And those became the basis of the four units we covered today.
I think one of my big takeaways was my inordinate pride and pleasure in seeing adults use the Design Lab. Several people commented on its orderly chaos, or chaotic orderliness. The general division into “tools” in one pocket of the shelves, while “materials” on the other wall, gave them places to go in search of materials. Yet several people commented on how much fun it was to go looking for one thing, and find exactly the right thing at the right time. People spoke about compromising their vision for the sake of available materials; the lack of fasteners (or at least, fasteners of desired types) resulted in unusual design choices that nonetheless made entirely functional and successful models and designs.
People demonstrated resilience and grit in the lab, too. In the past I’ve put out materials for classes to use; but I think that the notion of just leaving stuff in the shelves actually encouraged people to put stuff back at the end of the day. Stuff got used, and then it got put away. There was a fluidity of action at work, as people managed that business very nicely. Chefs talk about mise en place, and I have too, a couple of times. The Lab, the studio, has very good mise, and I need to be aware of how much I can rely upon that in any workshop experience. The kids, my own school’s immediate faculty, and visitors, can all learn to use the Lab in two hours of work. And the results can be amazing.
Working the Magic
In a very real sense, I’ve been working toward today for four years. I feel like a lot of hard work paid off in quite a bit of validation of the method, of affirmation from colleagues and newcomers, and of the emergence of new colleagues like Josh at GFA and elsewhere (gotta go visit him soon). A couple of other possible colleagues in this business are emerging too — and I’m excited, because it means that there’s a professional cadre of design thinkers and STEM teachers and engineering imagineers that are getting ready to help a whole generation of tinkerers emerge.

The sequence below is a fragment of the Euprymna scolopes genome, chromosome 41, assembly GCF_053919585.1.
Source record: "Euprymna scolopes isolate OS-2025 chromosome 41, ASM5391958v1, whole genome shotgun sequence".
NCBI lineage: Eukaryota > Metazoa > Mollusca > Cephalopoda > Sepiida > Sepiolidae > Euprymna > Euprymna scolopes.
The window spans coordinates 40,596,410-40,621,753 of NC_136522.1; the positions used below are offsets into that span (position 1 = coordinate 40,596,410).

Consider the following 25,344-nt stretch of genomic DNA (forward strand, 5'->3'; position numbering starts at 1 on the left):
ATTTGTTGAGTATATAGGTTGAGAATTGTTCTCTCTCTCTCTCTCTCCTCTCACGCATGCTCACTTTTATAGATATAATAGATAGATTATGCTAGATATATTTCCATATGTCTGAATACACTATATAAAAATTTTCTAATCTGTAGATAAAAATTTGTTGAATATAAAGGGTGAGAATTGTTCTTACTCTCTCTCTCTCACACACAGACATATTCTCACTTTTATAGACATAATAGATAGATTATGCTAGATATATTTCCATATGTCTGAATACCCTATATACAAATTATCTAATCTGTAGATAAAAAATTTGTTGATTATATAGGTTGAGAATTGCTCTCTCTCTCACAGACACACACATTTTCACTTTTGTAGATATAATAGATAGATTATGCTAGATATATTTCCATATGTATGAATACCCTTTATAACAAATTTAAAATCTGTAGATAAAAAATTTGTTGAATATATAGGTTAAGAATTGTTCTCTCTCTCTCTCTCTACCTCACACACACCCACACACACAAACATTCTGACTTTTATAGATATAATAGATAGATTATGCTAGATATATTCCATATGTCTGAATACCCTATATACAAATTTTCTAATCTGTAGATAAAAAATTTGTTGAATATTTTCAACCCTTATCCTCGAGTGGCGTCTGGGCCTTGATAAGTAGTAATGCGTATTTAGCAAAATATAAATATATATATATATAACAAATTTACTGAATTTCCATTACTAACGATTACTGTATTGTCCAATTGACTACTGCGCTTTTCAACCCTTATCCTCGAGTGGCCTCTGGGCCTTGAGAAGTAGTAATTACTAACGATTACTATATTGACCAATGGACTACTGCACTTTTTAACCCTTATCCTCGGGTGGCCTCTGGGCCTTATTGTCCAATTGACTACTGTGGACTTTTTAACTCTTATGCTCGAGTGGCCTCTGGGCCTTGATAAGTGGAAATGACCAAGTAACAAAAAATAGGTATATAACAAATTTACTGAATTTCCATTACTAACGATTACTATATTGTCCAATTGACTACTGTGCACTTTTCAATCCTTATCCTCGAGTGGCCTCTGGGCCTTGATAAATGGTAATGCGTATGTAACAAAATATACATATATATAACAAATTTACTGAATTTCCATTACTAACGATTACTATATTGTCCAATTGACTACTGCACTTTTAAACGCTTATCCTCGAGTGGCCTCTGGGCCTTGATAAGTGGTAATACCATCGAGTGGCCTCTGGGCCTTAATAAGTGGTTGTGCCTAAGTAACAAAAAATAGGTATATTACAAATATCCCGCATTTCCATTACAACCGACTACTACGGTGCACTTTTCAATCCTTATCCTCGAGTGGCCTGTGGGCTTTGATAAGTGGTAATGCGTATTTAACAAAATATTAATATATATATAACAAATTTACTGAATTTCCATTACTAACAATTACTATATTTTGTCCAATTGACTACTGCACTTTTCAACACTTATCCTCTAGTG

And it means that shop classes — carpentry, metalworking, electronics and more — are going to make a comeback. Maybe not right away, and not in every school. But if you want to transform schools, you have to provide teachers with tools that work. Hands-on building, thinking and seeing solutions in three dimensions, drawing, thinking about whole systems… teachers tend to live very much in their heads, but design process pulls them out of those spaces, too.
And I think we want that as a society and culture right now. And sometimes that means building a model lathe or a drill press or a power loom or a band saw. Out of twenty-six people today, maybe 20, I think, are going home with the basis for seeing the world in a completely different way than they did when they got out of bed. The change in mindset is real. At least some folks from today see the world in a new light, and there’s a newfound power in them. All I did is open a door or two — they’re walking through it.